All of which led to rumblings behind the members' stand, to the effect that no matter how brilliantly Paul might perform at centre, stand-off, full-back, wing or scrum-half - Bath could legitimately play him in any position behind the scrum - the club could not realistically hope to get their money's worth.
Yet the indications are that Bath have stolen a march on their rivals once again. Paul, who has not played union since leaving school in Auckland nine years ago, is disenchanted with league and is considering a full- time move to the "other game" sooner rather than later. Bath believe he will so enjoy his initial stay at the Recreation Ground that, by the 1997- 98 season, he will join them for keeps.
"I'm certainly not going to play back-to-back league and union for the next five years," said the multi-talented 26-year-old, who returns to the 13-man game with Wigan in mid-January. "I'm going to have to make a decision on which way to go and it seems to me that union is moving in the right direction. League is in a static situation at the moment, so I'll be interested to see how I get on at Bath. I'm excited by the challenge; while I have played a lot of rugby recently, I'm sure this will re-energise me."
That came as music to the ears of the Bath coach, Brian Ashton, a league aficionado who was acutely aware of Paul's talents long before the historic cross-code matches with Wigan back in May. "I've watched every video of every game Henry has played over the last 12 months and I can only describe him as indescribable. Perhaps he is another Jeremy Guscott, by which I mean unclassifiable.
"It's up to us to make Henry's decision an easy one; certainly, I'd be very disappointed if we were only to see him for these four months. If he commits himself to union as we all hope, we intend it to be with us.
"Can you imagine what a player of his gifts could achieve here in company with Guscott, Mike Catt and Phil de Glanville? We would never need to call a move again, because we'd have enough class players to do everything off the cuff. I think we've already pushed back the boundaries further than any other English club, but we are still scared to go out there and live entirely off our wits. Henry Paul will take us another couple of steps down the road towards that endgame."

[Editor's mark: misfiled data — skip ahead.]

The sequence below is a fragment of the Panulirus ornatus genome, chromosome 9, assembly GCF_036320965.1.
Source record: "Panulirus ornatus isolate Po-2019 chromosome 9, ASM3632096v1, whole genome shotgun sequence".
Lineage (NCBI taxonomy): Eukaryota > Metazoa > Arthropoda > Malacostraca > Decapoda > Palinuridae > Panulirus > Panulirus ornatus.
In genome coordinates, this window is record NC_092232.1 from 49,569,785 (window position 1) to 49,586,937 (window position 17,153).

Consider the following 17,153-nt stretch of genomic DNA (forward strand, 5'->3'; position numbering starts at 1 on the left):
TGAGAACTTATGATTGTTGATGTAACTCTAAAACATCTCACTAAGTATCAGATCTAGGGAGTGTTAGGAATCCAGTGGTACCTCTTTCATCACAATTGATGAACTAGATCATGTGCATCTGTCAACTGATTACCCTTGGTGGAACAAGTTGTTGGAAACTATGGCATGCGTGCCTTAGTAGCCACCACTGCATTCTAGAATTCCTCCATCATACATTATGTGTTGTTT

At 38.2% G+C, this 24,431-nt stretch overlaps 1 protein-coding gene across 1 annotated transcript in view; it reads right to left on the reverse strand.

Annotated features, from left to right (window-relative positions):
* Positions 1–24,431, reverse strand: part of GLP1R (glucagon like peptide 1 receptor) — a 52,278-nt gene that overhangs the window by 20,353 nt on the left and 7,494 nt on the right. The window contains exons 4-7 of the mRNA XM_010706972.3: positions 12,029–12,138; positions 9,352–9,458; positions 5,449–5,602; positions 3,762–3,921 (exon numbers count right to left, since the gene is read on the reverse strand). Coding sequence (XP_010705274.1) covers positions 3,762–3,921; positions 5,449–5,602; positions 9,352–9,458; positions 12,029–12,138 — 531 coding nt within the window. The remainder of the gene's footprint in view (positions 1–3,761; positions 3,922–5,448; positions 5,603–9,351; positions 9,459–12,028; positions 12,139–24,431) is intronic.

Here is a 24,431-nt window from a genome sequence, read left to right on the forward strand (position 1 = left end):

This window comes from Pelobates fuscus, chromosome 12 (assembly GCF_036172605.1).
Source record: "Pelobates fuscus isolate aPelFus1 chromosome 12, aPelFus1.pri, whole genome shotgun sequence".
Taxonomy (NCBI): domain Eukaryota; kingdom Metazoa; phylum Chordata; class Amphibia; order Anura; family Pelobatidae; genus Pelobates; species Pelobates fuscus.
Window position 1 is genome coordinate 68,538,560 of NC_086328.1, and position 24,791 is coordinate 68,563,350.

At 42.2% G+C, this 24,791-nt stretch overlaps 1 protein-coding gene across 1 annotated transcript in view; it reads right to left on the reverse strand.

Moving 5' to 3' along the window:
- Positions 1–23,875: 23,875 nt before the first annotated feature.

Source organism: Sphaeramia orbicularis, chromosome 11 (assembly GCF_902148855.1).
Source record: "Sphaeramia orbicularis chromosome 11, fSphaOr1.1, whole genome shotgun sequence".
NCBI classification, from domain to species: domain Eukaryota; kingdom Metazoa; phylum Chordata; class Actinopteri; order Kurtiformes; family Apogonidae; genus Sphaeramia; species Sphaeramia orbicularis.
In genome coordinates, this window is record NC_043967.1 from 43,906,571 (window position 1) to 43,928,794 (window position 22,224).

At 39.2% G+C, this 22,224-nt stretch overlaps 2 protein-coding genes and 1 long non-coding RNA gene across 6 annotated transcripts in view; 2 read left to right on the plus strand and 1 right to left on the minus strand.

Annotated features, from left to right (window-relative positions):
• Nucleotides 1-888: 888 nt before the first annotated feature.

Although Paul considers himself to be a natural centre and, therefore, a challenger to the potent partnership forged by the England internationals Guscott and de Glanville, the coach is keeping an open mind. "Full-back is as much a possibility as anything else," he said. "And if we played him there, I would ban him from kicking the ball unless he found himself in the direst emergency. I would want him to run everything and tell the other 14 players to find a way of getting on his shoulder. A player of his quality makes anything and everything possible."
Paul's arrival follows another exercise in club democracy at Bath, where player power has long been in the ascendant. "We were aware of the possible disruption involved in signing someone on such a lucrative short-term contract, so we consulted the players themselves to test the water," John Hall, the director of rugby, said. "They were absolutely united in their enthusiasm for the idea. There was no suggestion of negativity."
Hall, who owes his position to a groundswell of support from the players on his retirement in 1995, has worked overtime to hang on to the lion's share of last season's squad. He has committed the club to the biggest wage bill in the English first division - best estimates suggest something in the region of pounds 1.75m - but thanks to the pounds 2.5m investment by a local businessman, the greetings-card magnate Andrew Brownsword, who now owns 75 per cent of the club, they have the financial clout to resist rugby's rampant market forces.
Although Brownsword bought an awfully big chunk of the club for a surprisingly small outlay, Bath are secure in the knowledge that they have an investor who is worth more, far more, than many Premiership football club chairmen. Unlike many of their rivals, the champions can pay their way even if the cash windfall from television turns out to be smaller than expected. With a lucrative stock-market flotation still to come, the cynics may soon be eating their words yet again.Reuse content